A toddler who is inclined to bite may bite even more often when he is feeling tense, tired, hungry, or experiencing stress from a change in his daily routine.  The birth of a sibling, a substitute teacher, a new child in his play group, or the pain from an ear infection or teething can cause a child to start biting others. These are situations where careful supervision is key. 

It is sometimes helpful to offer a very oral toddler teething toys.  "If you need to bite, bite this."  A child  may even need to keep a teether in his pocket and be reminded to use it when you see warning signals.  If a child who sometimes bites is kissing you, say calmly, "No teeth" to remind him.  One nursery school teacher followed a toddler with a biting tendency around for three days, handing him a rubber doll every time she sensed he was going to bite.  After that time, he was able to redirect his desire to bite to the doll rather than to another child.

To help Jared now, begin by observing closely and noticing when, where, and how the biting occurs.  It's especially important to notice what is happening before a biting incident.  You can almost always find a pattern to biting behavior if you look carefully.  Once you see a pattern, you can focus on preventing biting as well as reacting to it.

In order to monitor and prevent biting behavior in a group, adults MUST stay very close to the child.  Although this kind of supervision may seem like a lot of work, preventing biting will help your child to get through this problem without it escalating into a situation where victims are crying, parents are angry, and your child is being blamed for behavior that he cannot control without adult assistance. However, it may not be possible in a group care situation to have one teacher available to shadow Jared.  Sometimes an extra staff member can help out, or parents can lend assistance until the difficulties have passed.

If Jared bites another child despite your attempts at prevention, try to have a consistent, calm response from all of the adults involved.  Of course someone must comfort the victim, who will probably be in tears.  But at the same time, be aware that the biting toddler also may be upset by his victim's reaction to his bite.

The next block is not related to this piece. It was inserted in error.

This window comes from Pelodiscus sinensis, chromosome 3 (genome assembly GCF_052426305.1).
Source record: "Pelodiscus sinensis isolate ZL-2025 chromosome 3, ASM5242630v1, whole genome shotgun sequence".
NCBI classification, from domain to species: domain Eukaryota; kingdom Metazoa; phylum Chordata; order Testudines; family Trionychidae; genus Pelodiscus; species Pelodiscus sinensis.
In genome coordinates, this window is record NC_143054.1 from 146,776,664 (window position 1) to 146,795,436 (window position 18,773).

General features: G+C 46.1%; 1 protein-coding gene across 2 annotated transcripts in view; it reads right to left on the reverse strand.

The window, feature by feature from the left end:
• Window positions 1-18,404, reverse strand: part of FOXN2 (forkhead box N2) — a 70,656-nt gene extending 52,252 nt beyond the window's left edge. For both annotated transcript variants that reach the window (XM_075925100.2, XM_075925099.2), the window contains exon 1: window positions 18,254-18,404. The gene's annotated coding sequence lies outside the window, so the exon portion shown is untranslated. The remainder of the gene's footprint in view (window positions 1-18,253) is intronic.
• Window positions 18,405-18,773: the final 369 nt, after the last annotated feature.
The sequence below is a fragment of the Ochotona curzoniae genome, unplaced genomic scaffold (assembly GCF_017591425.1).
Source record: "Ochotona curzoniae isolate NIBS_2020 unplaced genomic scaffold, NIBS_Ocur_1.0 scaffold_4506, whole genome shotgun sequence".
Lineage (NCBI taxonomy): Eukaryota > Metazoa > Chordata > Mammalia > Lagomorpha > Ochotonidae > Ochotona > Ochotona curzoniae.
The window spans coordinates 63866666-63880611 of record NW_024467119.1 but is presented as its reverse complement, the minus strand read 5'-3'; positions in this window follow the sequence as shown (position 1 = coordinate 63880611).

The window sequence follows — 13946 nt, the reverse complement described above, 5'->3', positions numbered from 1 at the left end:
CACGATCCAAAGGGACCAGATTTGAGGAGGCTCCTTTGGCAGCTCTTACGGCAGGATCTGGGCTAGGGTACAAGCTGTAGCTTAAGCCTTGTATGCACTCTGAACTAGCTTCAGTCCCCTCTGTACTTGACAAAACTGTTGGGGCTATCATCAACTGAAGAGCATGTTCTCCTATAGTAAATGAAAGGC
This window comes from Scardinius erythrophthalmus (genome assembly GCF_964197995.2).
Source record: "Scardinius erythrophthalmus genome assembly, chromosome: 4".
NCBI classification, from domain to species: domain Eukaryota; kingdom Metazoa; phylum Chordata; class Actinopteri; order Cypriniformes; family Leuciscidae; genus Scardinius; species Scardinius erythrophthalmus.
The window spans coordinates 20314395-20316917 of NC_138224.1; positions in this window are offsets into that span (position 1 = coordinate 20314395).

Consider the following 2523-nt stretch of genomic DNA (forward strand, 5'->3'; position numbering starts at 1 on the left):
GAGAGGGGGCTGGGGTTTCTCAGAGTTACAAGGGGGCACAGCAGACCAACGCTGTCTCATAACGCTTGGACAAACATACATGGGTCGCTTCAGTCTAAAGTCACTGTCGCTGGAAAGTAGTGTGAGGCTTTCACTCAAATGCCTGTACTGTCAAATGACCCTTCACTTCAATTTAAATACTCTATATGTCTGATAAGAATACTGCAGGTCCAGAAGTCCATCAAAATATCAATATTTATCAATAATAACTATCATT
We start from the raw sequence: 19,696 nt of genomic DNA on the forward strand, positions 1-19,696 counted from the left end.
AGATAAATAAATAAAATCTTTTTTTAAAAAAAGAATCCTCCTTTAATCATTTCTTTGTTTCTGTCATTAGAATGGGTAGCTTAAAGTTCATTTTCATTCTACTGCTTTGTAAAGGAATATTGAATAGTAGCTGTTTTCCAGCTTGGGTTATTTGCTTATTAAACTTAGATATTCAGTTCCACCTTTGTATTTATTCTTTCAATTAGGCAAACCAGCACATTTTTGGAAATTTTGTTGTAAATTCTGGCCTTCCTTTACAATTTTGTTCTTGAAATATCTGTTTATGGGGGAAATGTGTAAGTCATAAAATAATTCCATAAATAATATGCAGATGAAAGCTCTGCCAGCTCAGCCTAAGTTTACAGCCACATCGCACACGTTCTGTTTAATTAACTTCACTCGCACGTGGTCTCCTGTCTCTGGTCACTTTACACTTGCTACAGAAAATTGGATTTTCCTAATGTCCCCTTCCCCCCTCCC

There are two different approaches of handling the child who has just bitten.  The first approach, a good one when biting is a new behavior, is to involve the "biter" in comforting the "bitee", soothing her and helping to apply ice to her wound.  In this way, you are teaching and modelling empathy, not just for the children who are involved in the biting incident but for any other children in the group who are watching all of the action and learning from it.  For some toddlers, this response is very effective.  However, some toddlers will not be able to help you with the victim, and efforts to engage them will cause them to become resistant and defiant. So don’t push this technique if it doesn’t work after a few tries.

The toddler who resists paying attention to the victim is probably just caught up in his own confused feelings and needs. He is not a bad or insensitive child.  An upset or angry one year old is usually helped by being separated from the group, preferably with an adult who can help him calm down.  Once the child is calm, the adult can explain to him, "No biting.  Biting hurts."  

If prevention and quick, calm responses do not work to eliminate biting behavior, or if the child who is biting also seems to be angry or unhappy, it's a good idea to look at other issues.  Biting  is part of the normal behavior of one year olds, but if the behavior seems to be unchanged or getting worse, a child may be experiencing some other stress that needs his parents' attention.